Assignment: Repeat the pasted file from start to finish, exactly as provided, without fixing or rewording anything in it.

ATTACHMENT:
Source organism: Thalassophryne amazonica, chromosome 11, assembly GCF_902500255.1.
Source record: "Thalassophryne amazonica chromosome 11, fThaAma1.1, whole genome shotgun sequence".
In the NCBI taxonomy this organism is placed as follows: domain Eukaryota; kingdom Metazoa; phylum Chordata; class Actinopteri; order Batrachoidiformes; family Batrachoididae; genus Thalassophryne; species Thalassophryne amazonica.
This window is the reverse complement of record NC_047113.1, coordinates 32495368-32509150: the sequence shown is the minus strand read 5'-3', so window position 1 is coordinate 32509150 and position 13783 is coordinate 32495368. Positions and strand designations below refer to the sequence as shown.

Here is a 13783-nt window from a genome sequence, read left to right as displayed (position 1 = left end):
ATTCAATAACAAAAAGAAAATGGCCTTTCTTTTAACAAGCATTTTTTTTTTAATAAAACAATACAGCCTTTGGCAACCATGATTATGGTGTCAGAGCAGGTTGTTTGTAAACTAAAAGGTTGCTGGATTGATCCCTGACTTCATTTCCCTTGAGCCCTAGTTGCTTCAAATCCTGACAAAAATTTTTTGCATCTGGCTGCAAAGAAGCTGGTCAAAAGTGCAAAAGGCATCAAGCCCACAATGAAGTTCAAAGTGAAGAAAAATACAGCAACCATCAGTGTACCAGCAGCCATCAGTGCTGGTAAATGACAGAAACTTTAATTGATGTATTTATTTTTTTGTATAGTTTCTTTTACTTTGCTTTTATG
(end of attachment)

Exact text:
Source organism: Thalassophryne amazonica, chromosome 11, assembly GCF_902500255.1.
Source record: "Thalassophryne amazonica chromosome 11, fThaAma1.1, whole genome shotgun sequence".
In the NCBI taxonomy this organism is placed as follows: domain Eukaryota; kingdom Metazoa; phylum Chordata; class Actinopteri; order Batrachoidiformes; family Batrachoididae; genus Thalassophryne; species Thalassophryne amazonica.
This window is the reverse complement of record NC_047113.1, coordinates 32495368-32509150: the sequence shown is the minus strand read 5'-3', so window position 1 is coordinate 32509150 and position 13783 is coordinate 32495368. Positions and strand designations below refer to the sequence as shown.

Here is a 13783-nt window from a genome sequence, read left to right as displayed (position 1 = left end):
ATTCAATAACAAAAAGAAAATGGCCTTTCTTTTAACAAGCATTTTTTTTTTAATAAAACAATACAGCCTTTGGCAACCATGATTATGGTGTCAGAGCAGGTTGTTTGTAAACTAAAAGGTTGCTGGATTGATCCCTGACTTCATTTCCCTTGAGCCCTAGTTGCTTCAAATCCTGACAAAAATTTTTTGCATCTGGCTGCAAAGAAGCTGGTCAAAAGTGCAAAAGGCATCAAGCCCACAATGAAGTTCAAAGTGAAGAAAAATACAGCAACCATCAGTGTACCAGCAGCCATCAGTGCTGGTAAATGACAGAAACTTTAATTGATGTATTTATTTTTTTGTATAGTTTCTTTTACTTTGCTTTTATG